What could be more fun than bundling up to take a ride around town on your bike to check out all of the wonderful Christmas lights?
I can think of only one thing…doing so on your very own rolling display of Christmas lights.
Read on to check out a few ways to pull this off, and see if you can out-do the man in the video below…he’s hardcore.
There’s a couple of obvious hurdles to overcome when trying to string your bike with Christmas lights.
One is the issue of power consumption, and the other is the challenge found in keeping the lights and cords away from the moving parts.
The answer to the power problem can be found in 3 simple letters: LED.
Michael Bluejay’s battery guide has the best guide for rigging up Christmas lights on your bike…HANDS DOWN! In his guide he says (as many of us already know) LED Christmas lights use 90-98% less energy than conventional Christmas lights.
Whether you’re running your lights off of battery power or from an inverter, this means that you get longer run time out of your lights.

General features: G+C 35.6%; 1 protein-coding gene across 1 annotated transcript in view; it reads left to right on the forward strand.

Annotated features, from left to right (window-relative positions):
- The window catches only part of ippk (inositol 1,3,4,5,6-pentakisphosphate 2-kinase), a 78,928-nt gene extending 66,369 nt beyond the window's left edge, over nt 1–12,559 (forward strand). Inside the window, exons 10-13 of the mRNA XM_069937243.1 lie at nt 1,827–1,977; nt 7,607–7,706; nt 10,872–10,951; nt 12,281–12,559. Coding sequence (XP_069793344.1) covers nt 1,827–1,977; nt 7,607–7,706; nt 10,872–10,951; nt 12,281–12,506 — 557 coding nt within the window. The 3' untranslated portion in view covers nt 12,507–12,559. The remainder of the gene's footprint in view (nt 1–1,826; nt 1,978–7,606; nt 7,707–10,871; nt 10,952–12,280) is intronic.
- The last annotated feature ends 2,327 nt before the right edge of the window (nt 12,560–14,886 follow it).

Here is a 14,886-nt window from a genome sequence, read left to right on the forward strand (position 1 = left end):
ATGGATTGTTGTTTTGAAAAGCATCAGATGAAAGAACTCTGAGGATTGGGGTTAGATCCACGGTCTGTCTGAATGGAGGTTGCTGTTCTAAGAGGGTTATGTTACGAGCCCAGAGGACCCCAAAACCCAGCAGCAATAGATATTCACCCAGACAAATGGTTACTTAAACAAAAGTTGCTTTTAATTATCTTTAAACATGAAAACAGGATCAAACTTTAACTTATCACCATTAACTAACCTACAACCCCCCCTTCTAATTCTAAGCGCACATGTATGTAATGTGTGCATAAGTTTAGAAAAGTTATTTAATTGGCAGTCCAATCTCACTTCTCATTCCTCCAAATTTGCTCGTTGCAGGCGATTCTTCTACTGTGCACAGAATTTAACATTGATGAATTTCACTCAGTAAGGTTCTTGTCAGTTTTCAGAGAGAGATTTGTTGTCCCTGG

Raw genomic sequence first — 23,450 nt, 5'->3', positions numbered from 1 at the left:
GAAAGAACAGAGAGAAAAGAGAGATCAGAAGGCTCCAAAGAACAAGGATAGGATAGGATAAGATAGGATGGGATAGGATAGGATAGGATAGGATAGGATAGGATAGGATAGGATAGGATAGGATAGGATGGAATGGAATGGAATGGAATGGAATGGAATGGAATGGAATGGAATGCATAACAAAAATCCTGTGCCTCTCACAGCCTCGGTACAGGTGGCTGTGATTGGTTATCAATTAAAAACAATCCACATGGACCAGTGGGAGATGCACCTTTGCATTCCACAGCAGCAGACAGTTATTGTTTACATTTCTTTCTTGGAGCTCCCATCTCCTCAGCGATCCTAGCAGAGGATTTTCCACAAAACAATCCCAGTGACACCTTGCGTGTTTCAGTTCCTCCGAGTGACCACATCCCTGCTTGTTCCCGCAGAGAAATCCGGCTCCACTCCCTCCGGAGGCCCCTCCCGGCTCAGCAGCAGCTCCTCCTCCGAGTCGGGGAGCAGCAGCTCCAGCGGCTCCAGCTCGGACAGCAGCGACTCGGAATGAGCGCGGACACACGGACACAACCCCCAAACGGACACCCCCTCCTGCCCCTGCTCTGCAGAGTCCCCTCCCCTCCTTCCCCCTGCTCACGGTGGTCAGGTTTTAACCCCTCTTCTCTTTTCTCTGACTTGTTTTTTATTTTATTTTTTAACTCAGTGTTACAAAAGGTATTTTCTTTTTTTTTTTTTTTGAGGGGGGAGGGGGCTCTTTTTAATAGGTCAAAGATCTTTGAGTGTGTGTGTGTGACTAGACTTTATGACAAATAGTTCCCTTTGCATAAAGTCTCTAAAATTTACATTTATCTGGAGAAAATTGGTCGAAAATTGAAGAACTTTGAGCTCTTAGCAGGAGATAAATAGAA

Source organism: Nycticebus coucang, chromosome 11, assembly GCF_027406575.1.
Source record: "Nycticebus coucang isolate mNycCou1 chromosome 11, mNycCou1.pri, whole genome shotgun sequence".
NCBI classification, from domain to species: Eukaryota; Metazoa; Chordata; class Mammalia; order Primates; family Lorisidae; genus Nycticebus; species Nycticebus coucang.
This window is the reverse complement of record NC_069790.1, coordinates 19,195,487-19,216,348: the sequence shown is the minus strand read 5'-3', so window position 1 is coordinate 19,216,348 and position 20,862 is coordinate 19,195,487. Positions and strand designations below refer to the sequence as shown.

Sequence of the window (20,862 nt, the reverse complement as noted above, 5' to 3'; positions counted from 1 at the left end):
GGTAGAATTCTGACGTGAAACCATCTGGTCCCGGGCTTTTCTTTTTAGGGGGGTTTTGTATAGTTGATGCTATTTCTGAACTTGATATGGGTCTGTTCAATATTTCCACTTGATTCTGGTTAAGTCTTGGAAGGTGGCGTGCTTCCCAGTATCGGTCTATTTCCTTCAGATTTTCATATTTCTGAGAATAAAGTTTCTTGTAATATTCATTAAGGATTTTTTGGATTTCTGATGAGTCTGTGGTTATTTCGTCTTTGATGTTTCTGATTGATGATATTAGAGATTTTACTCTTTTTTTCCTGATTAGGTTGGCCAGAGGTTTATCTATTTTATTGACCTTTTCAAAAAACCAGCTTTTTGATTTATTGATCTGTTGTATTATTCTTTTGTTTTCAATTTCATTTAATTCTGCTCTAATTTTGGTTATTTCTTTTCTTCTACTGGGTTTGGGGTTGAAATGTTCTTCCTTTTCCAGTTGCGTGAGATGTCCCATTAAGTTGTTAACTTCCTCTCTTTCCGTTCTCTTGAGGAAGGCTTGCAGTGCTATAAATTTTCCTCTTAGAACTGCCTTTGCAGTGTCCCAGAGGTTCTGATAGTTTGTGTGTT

Michael says there are basically 3 ways to power Christmas lights on your bike.
- Buy a set already wired for DC.
- Use a device called an inverter which converts DC to AC.
- Rewire your Christmas lights to run off DC.
In his guide he shows you how to do all 3, so definitely check it out.
So how do you make sure the lights and cords stay out of the moving parts? That’s a pretty easy answer too…a little common sense and a whole bunch of zip ties.
Here’s a guy in Seattle that has taken Christmas light cycling to the extreme. Can you out-Christmas-light him?
Of course, if you didn’t want to sport Christmas lights on your bike as you ride around town, you could always just get a couple of friends to power your home’s Christmas lights with your bicycles, like they did with the Christmas tree in Copenhagen for the climate talks.